Nordindien 1991
This dromedary is pulling a cart, laden with yarn, Jaipur, Rajasthan, India. (Photo copyright © by Kaj Halberg)

 

 

Nordindien 1991
Camels are ruminants. This camel in the Thar Desert, Rajasthan, India, is chewing the cud. (Photo copyright © by Kaj Halberg)

 

 

Nordindien 1991
In winter, when she camels in Rajasthan, India, are in heat, bull camels in rut often emit a gargling roar, blowing up their tongue and letting it hang out of the mouth, smeared in pink saliva, which is flying all over the place. Our camel drivers made this comment: “The camel is sexy.” (Photo copyright © by Kaj Halberg)

 

 

Indien 1994
The gestation period of camels are 360 to 420 days. This picture shows mating dromedaries at a breeding centre for camels in Bikaner, Rajasthan, India. (Photo copyright © by Kaj Halberg)

 

 

Indien 1994
Dromedary foals, Bikaner, Rajasthan, India. The weight of a newborn foal varies between 35 and 40 kilograms. (Photo copyright © by Kaj Halberg)

 

 

Nordindien 1991
Dromedaries are often very affectionate. (Photo copyright © by Kaj Halberg)

 

 

Nordindien 1991
Camel caravans are history, but you can get a feel of the daily life of caravans by going on a camel safari. – Thar Desert, Rajasthan, India. (Photo copyright © by Kaj Halberg)

 

 

Asien 1977-78
Dromedary, dressed up for transporting tourists, Petra, Jordan. (Photo copyright © by Kaj Halberg)

 

 

Indien 1994
Indien 1994
Camel festivals are held annually several places in the Tahr Desert, Rajasthan, India. These pictures show decorated dromedaries at a festival in Bikaner. The lower picture shows elaborate patterns, which have been cut in the fur of a camel. (Photos copyright © by Kaj Halberg)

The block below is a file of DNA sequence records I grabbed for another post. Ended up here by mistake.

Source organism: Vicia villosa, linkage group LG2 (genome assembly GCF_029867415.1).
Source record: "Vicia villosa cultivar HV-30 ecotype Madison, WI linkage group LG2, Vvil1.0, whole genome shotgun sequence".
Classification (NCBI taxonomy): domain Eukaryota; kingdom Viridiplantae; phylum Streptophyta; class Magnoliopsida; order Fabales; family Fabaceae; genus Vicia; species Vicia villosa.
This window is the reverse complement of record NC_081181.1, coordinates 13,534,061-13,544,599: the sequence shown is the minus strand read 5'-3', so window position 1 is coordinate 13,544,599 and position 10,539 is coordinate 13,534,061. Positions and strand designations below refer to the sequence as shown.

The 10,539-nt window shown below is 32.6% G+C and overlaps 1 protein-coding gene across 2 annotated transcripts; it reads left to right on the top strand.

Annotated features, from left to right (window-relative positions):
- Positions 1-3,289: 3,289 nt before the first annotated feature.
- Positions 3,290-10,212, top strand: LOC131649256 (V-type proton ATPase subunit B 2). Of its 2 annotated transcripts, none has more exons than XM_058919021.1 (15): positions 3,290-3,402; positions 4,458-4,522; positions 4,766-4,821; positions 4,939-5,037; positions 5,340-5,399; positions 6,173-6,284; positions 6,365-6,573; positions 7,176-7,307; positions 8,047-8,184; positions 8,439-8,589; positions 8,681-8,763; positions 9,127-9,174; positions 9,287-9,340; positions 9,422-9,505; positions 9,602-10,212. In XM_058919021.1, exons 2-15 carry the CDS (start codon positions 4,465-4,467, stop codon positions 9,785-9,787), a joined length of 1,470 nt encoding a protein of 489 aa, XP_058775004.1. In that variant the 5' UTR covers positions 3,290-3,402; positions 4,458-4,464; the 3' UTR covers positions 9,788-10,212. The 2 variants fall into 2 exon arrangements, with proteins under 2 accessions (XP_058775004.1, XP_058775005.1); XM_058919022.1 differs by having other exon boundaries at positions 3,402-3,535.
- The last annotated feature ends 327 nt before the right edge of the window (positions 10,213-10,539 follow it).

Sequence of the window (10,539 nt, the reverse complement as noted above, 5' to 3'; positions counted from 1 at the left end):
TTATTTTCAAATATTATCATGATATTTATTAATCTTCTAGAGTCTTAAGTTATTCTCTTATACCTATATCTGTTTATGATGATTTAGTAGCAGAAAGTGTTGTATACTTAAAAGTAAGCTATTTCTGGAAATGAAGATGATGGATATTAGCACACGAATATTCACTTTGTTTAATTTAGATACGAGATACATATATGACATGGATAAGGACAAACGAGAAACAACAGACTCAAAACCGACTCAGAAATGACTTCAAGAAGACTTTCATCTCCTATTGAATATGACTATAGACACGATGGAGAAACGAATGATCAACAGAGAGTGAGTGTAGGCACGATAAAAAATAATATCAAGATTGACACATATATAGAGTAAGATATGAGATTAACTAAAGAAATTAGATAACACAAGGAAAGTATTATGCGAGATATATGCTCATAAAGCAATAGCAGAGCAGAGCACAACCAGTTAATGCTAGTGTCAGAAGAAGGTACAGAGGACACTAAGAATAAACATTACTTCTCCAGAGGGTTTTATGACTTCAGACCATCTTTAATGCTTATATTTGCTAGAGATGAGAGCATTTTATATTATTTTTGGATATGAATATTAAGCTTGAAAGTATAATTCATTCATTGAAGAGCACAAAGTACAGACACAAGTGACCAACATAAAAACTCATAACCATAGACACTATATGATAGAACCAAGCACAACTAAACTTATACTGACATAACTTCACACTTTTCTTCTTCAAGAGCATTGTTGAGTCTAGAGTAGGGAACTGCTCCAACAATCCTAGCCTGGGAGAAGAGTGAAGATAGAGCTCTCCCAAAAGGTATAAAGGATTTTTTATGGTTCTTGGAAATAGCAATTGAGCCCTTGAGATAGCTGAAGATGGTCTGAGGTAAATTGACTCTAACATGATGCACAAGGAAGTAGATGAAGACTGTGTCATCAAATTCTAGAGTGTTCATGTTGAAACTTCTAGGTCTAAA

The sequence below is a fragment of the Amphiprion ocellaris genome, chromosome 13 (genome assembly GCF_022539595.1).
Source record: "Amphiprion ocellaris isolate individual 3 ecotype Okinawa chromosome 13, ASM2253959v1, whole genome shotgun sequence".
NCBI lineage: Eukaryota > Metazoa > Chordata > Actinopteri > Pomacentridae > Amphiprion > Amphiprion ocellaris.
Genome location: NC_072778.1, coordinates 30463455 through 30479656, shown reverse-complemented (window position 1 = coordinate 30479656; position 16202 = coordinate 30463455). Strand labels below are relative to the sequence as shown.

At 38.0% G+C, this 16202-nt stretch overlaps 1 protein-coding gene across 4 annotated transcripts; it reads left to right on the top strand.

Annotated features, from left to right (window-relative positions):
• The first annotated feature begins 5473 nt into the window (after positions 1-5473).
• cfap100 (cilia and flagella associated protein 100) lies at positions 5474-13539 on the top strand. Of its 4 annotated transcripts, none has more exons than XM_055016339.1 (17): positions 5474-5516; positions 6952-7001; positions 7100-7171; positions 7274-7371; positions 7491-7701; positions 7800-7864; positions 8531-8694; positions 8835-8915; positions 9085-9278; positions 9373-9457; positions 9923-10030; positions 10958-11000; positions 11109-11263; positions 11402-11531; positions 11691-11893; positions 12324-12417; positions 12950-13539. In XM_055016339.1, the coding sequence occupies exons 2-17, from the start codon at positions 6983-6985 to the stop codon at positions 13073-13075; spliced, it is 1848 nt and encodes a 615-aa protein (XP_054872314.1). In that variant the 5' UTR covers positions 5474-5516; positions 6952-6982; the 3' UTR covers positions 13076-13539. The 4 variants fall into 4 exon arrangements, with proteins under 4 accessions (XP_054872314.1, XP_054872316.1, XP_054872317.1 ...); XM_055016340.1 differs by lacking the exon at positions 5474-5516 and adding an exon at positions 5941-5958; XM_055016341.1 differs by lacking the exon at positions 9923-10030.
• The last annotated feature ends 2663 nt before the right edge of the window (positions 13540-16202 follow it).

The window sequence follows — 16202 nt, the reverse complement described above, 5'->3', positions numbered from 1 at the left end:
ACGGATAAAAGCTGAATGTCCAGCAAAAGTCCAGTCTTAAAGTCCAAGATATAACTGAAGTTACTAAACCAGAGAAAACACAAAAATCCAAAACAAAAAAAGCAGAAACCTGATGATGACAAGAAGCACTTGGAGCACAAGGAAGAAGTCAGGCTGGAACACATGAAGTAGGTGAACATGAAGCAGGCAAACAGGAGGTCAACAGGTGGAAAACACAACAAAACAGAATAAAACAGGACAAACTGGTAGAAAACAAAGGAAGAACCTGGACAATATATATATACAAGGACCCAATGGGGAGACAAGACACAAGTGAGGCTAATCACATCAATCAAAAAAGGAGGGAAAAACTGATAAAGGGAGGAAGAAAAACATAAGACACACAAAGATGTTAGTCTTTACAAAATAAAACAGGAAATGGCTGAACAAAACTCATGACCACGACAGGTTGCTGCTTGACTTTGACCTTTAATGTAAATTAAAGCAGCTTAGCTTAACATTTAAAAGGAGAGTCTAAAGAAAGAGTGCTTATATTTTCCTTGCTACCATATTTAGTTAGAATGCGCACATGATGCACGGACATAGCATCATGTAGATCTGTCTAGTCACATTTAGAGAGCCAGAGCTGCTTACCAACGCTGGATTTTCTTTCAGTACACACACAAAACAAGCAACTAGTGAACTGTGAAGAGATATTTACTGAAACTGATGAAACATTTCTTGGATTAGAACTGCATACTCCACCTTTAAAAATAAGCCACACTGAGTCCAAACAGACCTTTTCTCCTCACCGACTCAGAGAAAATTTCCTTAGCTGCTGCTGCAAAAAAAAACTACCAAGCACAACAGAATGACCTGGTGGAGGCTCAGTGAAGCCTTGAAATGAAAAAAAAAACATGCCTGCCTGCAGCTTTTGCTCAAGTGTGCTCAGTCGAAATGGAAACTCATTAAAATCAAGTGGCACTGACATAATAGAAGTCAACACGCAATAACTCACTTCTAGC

Indien 1994
During a camel festival in Bikaner, Rajasthan, India, musicians and a dancing camel are a part of the entertainment. (Photo copyright © by Kaj Halberg)

 

 

Indien 1994
How many people can a dromedary carry? – Competition during a camel festival in Bikaner, Rajasthan, India. (Photo copyright © by Kaj Halberg)

 

 

Nordindien 1991
During the Hindu festival of Holi, or ‘Festival of Colours’, this camel rider has been smeared in dyed powder. – Jaisalmer, Rajasthan, India. (Photo copyright © by Kaj Halberg)

 

 

Indien 1994
This frieze in the Lakshmana Temple, Khajuraho, Madhya Pradesh, India, depicting camels, was carved around 1000 A.D. (Photo copyright © by Kaj Halberg)

 

 

(Uploaded September 2017)